Each of these methods has two variants; one with an explicit locale and one without; the latter uses the default locale:
A Locale is the mechanism for identifying the kind of object (NumberFormat) that you would like to get. The locale is just a mechanism for identifying objects, not a container for the objects themselves.


In order to maintain compatibility with existing usage, Locale's constructors retain their behavior prior to the Java Runtime Environment version 1.7. The same is largely true for the toString method. Thus Locale objects can continue to be used as they were. In particular, clients who parse the output of toString into language, country, and variant fields can continue to do so (although this is strongly discouraged), although the variant field will have additional information in it if script or extensions are present.

In addition, BCP 47 imposes syntax restrictions that are not imposed by Locale's constructors. This means that conversions between some Locales and BCP 47 language tags cannot be made without losing information. Thus toLanguageTag cannot represent the state of locales whose language, country, or variant do not conform to BCP 47.

Because of these issues, it is recommended that clients migrate away from constructing non-conforming locales and use the forLanguageTag and Locale.Builder APIs instead. Clients desiring a string representation of the complete locale can then always rely on toLanguageTag for this purpose.

Special cases

For compatibility reasons, two non-conforming locales are treated as special cases. These are ja_JP_JP and th_TH_TH. These are ill-formed in BCP 47 since the variants are too short. To ease migration to BCP 47, these are treated specially during construction. These two cases (and only these) cause a constructor to generate an extension, all other values behave exactly as they did prior to Java 7.

Java has used ja_JP_JP to represent Japanese as used in Japan together with the Japanese Imperial calendar. This is now representable using a Unicode locale extension, by specifying the Unicode locale key ca (for "calendar") and type japanese. When the Locale constructor is called with the arguments "ja", "JP", "JP", the extension "u-ca-japanese" is automatically added.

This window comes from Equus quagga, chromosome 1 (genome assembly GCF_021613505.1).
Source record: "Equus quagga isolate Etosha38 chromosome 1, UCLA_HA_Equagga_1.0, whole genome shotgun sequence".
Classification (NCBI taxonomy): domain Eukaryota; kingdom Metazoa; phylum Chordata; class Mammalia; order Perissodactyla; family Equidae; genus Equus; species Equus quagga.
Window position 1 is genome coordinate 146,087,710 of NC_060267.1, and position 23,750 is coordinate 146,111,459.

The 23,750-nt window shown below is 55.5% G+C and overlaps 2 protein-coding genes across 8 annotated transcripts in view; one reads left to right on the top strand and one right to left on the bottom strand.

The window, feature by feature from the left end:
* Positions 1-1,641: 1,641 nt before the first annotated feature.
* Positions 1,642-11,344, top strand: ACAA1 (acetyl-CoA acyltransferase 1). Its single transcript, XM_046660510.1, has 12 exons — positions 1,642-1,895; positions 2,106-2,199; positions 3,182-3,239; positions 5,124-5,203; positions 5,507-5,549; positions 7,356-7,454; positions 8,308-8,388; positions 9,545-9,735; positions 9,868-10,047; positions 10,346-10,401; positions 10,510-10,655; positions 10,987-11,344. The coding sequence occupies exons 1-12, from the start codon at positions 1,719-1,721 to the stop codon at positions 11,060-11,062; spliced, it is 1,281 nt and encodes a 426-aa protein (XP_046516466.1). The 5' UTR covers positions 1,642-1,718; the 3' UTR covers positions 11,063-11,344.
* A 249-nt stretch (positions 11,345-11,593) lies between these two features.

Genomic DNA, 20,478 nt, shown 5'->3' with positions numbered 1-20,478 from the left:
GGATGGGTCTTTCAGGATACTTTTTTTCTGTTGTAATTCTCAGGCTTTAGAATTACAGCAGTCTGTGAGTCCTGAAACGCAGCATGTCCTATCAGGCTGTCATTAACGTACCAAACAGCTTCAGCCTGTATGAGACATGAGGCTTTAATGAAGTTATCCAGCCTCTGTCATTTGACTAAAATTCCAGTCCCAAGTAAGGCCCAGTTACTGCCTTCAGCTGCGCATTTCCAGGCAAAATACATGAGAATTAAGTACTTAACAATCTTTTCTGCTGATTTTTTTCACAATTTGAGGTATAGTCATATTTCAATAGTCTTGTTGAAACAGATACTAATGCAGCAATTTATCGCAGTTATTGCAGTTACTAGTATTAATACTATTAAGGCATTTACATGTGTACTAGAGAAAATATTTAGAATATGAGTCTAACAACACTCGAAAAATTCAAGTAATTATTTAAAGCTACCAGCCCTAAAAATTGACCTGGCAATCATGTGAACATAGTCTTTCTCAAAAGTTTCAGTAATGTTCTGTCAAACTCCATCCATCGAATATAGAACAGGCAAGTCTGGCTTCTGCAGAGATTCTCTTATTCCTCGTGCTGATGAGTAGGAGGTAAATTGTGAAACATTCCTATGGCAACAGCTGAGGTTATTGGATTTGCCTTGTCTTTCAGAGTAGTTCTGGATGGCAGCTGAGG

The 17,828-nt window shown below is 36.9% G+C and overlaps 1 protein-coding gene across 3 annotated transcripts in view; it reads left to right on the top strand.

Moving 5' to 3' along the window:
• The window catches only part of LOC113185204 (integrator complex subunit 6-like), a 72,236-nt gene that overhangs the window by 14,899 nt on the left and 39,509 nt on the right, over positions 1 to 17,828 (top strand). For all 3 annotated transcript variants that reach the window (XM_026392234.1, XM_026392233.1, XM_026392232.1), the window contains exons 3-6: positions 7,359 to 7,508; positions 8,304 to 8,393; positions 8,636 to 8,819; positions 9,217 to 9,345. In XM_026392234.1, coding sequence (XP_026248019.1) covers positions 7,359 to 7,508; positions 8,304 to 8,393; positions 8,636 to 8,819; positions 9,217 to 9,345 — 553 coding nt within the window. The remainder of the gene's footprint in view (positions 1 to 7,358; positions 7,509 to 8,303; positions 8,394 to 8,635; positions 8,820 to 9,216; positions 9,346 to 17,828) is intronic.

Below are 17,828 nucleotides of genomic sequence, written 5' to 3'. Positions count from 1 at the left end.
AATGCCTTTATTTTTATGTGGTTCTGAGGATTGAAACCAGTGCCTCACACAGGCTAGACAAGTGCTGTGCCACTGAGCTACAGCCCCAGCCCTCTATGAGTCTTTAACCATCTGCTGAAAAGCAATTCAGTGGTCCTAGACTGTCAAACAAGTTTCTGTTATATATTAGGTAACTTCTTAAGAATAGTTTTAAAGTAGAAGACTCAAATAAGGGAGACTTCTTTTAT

Java has used th_TH_TH to represent Thai as used in Thailand together with Thai digits. This is also now representable using a Unicode locale extension, by specifying the Unicode locale key nu (for "number") and value thai. When the Locale constructor is called with the arguments "th", "TH", "TH", the extension "u-nu-thai" is automatically added.


During serialization, writeObject writes all fields to the output stream, including extensions.

During deserialization, readResolve adds extensions as described in Special Cases, only for the two cases th_TH_TH and ja_JP_JP.

Legacy language codes

Locale's constructor has always converted three language codes to their earlier, obsoleted forms: he maps to iw, yi maps to ji, and id maps to in. This continues to be the case, in order to not break backwards compatibility.

The APIs added in 1.7 map between the old and new language codes, maintaining the old codes internal to Locale (so that getLanguage and toString reflect the old code), but using the new codes in the BCP 47 language tag APIs (so that toLanguageTag reflects the new one). This preserves the equivalence between Locales no matter which code or API is used to construct them. Java's default resource bundle lookup mechanism also implements this mapping, so that resources can be named using either convention, see ResourceBundle.Control.

Three-letter language/country(region) codes

The Locale constructors have always specified that the language and the country param be two characters in length, although in practice they have accepted any length. The specification has now been relaxed to allow language codes of two to eight characters and country (region) codes of two to three characters, and in particular, three-letter language codes and three-digit region codes as specified in the IANA Language Subtag Registry. For compatibility, the implementation still does not impose a length constraint.